I had fun with Josh last Saturday.
Side note: We don't get nearly enough time together these days. We just don't. Basically, on most days we communicate with grunts and text messages. Or we like each other's status on Facebook.
Kidding. We're not Facebook friends.
Wait, maybe we are.
Last Saturday I made a date to go visit the Holly Bible Boy, the small brother of one of my all-time favorite kids. His family has moved twice in the last couple of years and I lost track of them after the 2nd move, which happened to coincide with the period of time when my father was in and out of the hospital. I just didn't have any energy left over to be looking out for my little buddy, much as I love him and his many siblings. I let it all slide.
A few weeks ago a former co-worker of mine ran into the mom and a couple of the siblings at a school way far away in a different part of my school district. She recognized them, got the mom's cell number, and emailed me with the information.
So, last Saturday Josh and I went out to visit them. Josh didn't really want to go with me--he's scared of little kids, maybe because I have told him too many war stories from work. I don't know. In the end he did come though. We hung out in a park with 3 of the 6 kids. My Holly Bible Boy is 12 now, wears his hair long, and tried very hard to convince us to let him drive our minivan. His older brother is 14 and didn't come because on Saturdays he works as a helper with his uncle in a automotive repair shop. The little sister and one of the little brothers came, though.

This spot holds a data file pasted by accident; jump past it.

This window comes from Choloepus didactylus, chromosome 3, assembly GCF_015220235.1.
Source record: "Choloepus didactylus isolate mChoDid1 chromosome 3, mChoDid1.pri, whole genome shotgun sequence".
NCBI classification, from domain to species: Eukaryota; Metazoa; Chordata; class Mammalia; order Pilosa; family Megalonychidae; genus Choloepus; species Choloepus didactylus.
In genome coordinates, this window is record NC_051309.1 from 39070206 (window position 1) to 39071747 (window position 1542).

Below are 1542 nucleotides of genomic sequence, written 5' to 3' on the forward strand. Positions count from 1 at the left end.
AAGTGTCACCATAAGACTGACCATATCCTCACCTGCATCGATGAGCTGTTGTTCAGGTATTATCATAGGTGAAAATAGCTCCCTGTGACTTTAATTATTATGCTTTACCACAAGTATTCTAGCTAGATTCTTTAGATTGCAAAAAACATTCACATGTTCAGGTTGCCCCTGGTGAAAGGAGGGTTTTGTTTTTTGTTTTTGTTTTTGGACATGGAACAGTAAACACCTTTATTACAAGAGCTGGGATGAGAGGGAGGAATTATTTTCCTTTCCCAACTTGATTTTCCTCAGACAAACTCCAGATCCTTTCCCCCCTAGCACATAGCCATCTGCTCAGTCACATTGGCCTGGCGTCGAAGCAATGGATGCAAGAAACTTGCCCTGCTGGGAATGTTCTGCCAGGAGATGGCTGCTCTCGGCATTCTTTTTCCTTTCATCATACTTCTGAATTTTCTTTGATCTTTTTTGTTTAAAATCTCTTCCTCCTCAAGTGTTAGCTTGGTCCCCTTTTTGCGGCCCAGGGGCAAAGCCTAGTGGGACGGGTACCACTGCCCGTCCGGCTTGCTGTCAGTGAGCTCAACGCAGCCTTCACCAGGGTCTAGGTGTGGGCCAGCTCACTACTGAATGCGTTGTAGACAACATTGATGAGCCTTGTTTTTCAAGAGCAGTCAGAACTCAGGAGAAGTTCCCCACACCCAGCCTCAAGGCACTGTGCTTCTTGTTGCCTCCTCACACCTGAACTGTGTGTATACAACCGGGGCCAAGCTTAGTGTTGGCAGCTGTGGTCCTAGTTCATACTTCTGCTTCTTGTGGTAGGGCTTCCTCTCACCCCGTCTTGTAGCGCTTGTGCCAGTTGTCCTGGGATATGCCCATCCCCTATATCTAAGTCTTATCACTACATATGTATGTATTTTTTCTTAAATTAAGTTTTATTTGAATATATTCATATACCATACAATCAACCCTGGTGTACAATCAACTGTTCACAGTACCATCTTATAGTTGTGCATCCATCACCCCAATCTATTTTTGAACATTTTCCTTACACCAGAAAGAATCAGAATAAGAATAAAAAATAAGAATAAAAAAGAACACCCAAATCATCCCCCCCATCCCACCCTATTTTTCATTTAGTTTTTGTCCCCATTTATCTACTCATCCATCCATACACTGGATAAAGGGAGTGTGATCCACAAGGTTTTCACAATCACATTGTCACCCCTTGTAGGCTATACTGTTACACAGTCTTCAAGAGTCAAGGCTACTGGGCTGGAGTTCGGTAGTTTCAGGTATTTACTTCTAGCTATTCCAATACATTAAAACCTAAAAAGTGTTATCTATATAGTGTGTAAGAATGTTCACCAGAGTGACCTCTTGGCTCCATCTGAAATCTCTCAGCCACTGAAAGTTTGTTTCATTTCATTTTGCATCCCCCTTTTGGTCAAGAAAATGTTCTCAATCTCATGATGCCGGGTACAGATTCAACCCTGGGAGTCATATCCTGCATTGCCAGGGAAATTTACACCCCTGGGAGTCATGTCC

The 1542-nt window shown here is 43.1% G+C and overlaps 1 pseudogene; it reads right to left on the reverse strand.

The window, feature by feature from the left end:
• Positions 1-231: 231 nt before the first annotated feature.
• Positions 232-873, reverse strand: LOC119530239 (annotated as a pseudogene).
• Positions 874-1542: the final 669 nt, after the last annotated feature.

The three of them walked a mile or more on a warm, humid morning to meet us at the park.
Christ, I would have picked them up if they had told me.
We sat in the grass and talked and then watched them play for awhile. The little one mentioned a couple of times that he was thirsty and maybe we should drive to the Safeway, casting significant looks at Josh and me and was firmly shushed by his older brother and sister.
These kids kill me.
We took them up to the store to get drinks and then drove them to their home. They are living with their mom in the basement of their grandparents' house. They have bikes, and a safe place to ride them. There are kids to play with up and down the street.
You guys, it's out in the country. Or at least, in a semi-rural-ish part of suburban Montgomery County. There is a tiny farm at the end of the street they live in, and the owner lets them pat the horses. It smells good outside.
It is such a huge improvement in their living situation. From nasty, gang-ridden Langley Park, which eats kids like them up and spits them out, to a modest rambler on a quiet street in Cloverly, Maryland.
I went inside to say hello to the mom who asked me if I could help her find a job. Pretty sure I can't, but I said I would keep my eyes open. Then we watched the kids ride their bikes up and down the street for a few minutes.
When we drove away Josh said, "You know, those kids aren't too bad."
I hope this is the beginning of easier times for my little friends, but we all know that a family living on the edge like that can go under in a heartbeat.
Josh and I spent the rest of the day together. We drove up to Sugarloaf Mountain, ate lunch at a restaurant, hiked half-heartedly (maybe shouldn't have had that wine with lunch), and then went to see The Avengers.
It was a good day.